I didn't really feel like writing about politics today, but it's impossible to avoid. We're a distorted generation -- we go to cafes and meet up in parks, but it only takes a few seconds before we are immersed in our favorite topics: the Communists, the opposition, is there a coalition or isn't there? You go to a club on a Saturday night and the first thing you hear is: Who did you vote for?
Why couldn't everything be simple, like it is for typical young people in Europe -- sex, money, celebrity? What more could you want? But no, we need forums for free discussion, democracy, and middle-of-the-night conversations about whether Moldova should align with Russia or the European Union. There's just something wrong with us.
Natalia Morari blogs for RFE/RL's Moldovan Service
That was the impression that some of the foreign journalists who came to Moldova last week to cover the elections seemed to come away with. They used to think that our country was pretty apolitical. If they heard anything about us, it was just from jokes about Moldovan girls and construction workers. And it's possible that nine years ago, that's about all there was. But not now.
I'm not talking about all young people, of course. But I am talking about a pretty important, if small, segment of the country's youth. I call them "not indifferents." And there are more of them now.
I remember when I enrolled at Moscow State University in 2002. None of the people my age that I knew could care less about what was happening in the country or what would become of it. Now, most of them still want to go abroad, but some of them -- OK, only a few -- are thinking that they won't leave for good. (They're basically thinking they'll try to earn some money abroad and then return.) But the main thing is that now they care about who wins elections; they care about the country and its future.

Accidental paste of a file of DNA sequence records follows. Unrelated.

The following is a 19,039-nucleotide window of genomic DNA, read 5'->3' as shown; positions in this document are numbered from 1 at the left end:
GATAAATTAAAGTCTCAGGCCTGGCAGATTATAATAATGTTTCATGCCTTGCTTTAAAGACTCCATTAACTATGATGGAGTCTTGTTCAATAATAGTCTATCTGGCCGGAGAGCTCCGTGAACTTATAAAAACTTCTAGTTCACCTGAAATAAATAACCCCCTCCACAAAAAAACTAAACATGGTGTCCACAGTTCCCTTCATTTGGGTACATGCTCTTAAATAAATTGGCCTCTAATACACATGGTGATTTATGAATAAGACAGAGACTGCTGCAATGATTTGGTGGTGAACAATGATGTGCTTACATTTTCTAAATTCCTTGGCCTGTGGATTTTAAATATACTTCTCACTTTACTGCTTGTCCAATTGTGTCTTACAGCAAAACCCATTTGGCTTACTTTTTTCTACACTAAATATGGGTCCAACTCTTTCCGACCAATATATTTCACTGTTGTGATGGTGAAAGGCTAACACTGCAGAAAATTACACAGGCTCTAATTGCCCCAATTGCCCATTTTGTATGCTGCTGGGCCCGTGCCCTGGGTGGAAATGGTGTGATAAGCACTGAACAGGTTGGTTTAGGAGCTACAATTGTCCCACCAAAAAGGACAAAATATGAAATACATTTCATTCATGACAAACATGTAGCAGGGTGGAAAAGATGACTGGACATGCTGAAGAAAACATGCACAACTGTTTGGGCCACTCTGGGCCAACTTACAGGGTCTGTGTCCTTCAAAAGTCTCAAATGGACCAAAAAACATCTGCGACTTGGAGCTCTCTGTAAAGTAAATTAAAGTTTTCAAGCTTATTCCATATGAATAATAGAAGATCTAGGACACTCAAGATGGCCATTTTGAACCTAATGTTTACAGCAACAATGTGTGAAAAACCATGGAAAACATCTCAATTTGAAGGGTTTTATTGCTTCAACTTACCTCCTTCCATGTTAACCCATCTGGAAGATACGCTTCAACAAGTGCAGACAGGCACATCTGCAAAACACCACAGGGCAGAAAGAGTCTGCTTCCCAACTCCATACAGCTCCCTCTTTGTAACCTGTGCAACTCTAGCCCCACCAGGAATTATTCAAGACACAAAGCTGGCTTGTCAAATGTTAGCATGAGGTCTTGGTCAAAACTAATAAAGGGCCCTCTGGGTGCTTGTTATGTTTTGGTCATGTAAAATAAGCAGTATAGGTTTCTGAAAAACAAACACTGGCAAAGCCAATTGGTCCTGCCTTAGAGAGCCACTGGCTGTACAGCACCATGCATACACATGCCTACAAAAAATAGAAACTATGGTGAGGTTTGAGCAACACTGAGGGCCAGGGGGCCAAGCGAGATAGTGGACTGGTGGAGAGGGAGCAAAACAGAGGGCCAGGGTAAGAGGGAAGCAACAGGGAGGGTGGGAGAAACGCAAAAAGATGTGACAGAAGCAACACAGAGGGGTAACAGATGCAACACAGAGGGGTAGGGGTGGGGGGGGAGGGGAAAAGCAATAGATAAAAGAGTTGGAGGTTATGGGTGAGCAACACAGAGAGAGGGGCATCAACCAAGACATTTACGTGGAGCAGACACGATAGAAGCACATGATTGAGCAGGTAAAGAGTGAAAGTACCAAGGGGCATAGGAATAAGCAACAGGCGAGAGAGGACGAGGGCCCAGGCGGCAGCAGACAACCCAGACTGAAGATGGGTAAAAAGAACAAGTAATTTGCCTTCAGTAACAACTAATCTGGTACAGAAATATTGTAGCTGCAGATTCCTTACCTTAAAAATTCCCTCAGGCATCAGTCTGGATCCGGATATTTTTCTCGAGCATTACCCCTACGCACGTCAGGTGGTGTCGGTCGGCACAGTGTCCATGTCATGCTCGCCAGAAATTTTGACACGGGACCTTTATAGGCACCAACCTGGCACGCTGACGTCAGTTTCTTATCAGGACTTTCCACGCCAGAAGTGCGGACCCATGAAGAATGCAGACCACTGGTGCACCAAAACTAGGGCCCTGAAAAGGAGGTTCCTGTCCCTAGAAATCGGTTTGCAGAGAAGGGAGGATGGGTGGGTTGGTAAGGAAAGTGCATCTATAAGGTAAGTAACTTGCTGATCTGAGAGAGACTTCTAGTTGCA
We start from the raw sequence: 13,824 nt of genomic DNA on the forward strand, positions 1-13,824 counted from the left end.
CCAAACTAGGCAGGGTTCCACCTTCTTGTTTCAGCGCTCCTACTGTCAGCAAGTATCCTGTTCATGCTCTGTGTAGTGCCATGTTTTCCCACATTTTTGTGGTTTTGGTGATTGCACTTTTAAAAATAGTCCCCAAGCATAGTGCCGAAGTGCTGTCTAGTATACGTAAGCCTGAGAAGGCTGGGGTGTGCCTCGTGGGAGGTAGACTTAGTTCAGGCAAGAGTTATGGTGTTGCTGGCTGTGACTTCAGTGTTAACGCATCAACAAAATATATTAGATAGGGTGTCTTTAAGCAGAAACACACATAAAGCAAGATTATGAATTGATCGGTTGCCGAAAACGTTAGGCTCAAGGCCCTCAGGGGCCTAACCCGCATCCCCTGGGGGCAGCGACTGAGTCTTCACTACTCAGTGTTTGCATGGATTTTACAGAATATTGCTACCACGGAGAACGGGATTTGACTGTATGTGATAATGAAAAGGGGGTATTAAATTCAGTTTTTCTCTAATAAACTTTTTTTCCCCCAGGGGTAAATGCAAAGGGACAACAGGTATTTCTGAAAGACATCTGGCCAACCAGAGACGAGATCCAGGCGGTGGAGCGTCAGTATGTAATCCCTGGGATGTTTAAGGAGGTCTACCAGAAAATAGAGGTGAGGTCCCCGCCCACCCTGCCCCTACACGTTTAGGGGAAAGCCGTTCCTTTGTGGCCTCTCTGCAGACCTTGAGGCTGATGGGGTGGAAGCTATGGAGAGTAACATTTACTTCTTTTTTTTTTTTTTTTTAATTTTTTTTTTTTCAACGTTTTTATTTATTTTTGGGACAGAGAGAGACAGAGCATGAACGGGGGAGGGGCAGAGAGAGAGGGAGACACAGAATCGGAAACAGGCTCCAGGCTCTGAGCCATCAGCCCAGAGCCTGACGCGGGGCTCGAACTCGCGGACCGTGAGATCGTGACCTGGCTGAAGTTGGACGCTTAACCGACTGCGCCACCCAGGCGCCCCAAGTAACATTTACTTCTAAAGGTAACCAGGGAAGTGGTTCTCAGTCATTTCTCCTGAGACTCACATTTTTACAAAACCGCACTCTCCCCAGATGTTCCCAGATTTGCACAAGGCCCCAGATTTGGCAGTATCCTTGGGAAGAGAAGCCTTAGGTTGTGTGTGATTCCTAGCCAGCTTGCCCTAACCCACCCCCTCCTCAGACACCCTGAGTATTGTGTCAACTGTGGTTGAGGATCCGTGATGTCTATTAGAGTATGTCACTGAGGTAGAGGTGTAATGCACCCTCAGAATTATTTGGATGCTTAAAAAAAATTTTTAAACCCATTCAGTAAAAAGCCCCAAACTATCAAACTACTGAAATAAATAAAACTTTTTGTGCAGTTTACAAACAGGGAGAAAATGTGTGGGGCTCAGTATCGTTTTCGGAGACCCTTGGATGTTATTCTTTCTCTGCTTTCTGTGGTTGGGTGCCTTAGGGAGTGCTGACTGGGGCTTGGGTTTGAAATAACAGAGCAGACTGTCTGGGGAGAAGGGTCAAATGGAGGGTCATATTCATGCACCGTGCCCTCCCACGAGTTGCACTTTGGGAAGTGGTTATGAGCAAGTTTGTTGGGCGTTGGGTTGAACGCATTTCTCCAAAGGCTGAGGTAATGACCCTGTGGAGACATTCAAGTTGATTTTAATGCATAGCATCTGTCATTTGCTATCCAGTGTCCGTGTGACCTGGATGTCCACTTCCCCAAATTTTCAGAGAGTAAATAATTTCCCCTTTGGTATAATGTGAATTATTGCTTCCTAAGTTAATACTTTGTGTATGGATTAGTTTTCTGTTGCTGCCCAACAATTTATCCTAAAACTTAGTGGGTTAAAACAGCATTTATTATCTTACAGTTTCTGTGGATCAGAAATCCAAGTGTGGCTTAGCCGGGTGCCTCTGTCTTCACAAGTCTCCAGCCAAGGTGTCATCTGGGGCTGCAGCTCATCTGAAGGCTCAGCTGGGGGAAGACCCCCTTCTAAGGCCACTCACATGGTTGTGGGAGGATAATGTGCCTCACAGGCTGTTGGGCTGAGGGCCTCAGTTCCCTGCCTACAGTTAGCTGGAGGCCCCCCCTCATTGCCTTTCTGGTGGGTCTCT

It may sound stupid to say, but the defeat of the Communists in the last elections (with all the well-known qualifications) was a necessary, fundamental event. Not least in the process of forming this newborn class of "not indifferents" and active youths whose childhood came after Moldova had already become independent and who are familiar with the Soviet mentality only through the stories of their grandparents.
The system has begun to change -- whether for better or worse, we'll find out soon enough. But it's begun to change, and that's the main thing.
Now we're entering a very difficult, but pivotal, time. This new class (in the future it will undoubtedly become the basis of an ordinary middle class, which hardly exists now) is forming the demand for a new political elite and new, effective policies. They are the demand for new, albeit harsh, reforms and decisions.
Yes, this is a difficult period. But we have begun moving in the right direction. Yes we can!
P.S. I was talking to some people I know who read this blog and I decided that in upcoming posts I will begin a discussion of the initial steps that need to be taken so that the words "developed Moldova" stopped just being empty sounds and a subject for jokes. I hope you'll join in. Who knows? Maybe someone will read us and find some of our ideas useful.